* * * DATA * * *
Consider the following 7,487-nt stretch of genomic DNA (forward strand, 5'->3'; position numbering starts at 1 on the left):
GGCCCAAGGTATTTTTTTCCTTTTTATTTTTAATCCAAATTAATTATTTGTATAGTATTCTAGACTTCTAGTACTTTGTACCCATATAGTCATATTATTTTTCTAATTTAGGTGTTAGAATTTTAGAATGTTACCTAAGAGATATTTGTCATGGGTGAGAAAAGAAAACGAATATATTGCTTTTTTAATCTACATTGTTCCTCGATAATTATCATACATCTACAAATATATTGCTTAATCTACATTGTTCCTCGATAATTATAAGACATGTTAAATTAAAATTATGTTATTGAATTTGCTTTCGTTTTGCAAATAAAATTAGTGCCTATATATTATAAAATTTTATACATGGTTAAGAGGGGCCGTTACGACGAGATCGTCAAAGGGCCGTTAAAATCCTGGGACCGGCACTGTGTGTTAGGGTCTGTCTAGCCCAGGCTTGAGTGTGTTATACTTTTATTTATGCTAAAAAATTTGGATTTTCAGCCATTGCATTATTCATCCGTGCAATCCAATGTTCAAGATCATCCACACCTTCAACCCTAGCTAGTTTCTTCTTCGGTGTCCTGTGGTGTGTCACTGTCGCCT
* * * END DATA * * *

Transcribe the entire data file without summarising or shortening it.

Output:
Consider the following 7,487-nt stretch of genomic DNA (forward strand, 5'->3'; position numbering starts at 1 on the left):
GGCCCAAGGTATTTTTTTCCTTTTTATTTTTAATCCAAATTAATTATTTGTATAGTATTCTAGACTTCTAGTACTTTGTACCCATATAGTCATATTATTTTTCTAATTTAGGTGTTAGAATTTTAGAATGTTACCTAAGAGATATTTGTCATGGGTGAGAAAAGAAAACGAATATATTGCTTTTTTAATCTACATTGTTCCTCGATAATTATCATACATCTACAAATATATTGCTTAATCTACATTGTTCCTCGATAATTATAAGACATGTTAAATTAAAATTATGTTATTGAATTTGCTTTCGTTTTGCAAATAAAATTAGTGCCTATATATTATAAAATTTTATACATGGTTAAGAGGGGCCGTTACGACGAGATCGTCAAAGGGCCGTTAAAATCCTGGGACCGGCACTGTGTGTTAGGGTCTGTCTAGCCCAGGCTTGAGTGTGTTATACTTTTATTTATGCTAAAAAATTTGGATTTTCAGCCATTGCATTATTCATCCGTGCAATCCAATGTTCAAGATCATCCACACCTTCAACCCTAGCTAGTTTCTTCTTCGGTGTCCTGTGGTGTGTCACTGTCGCCT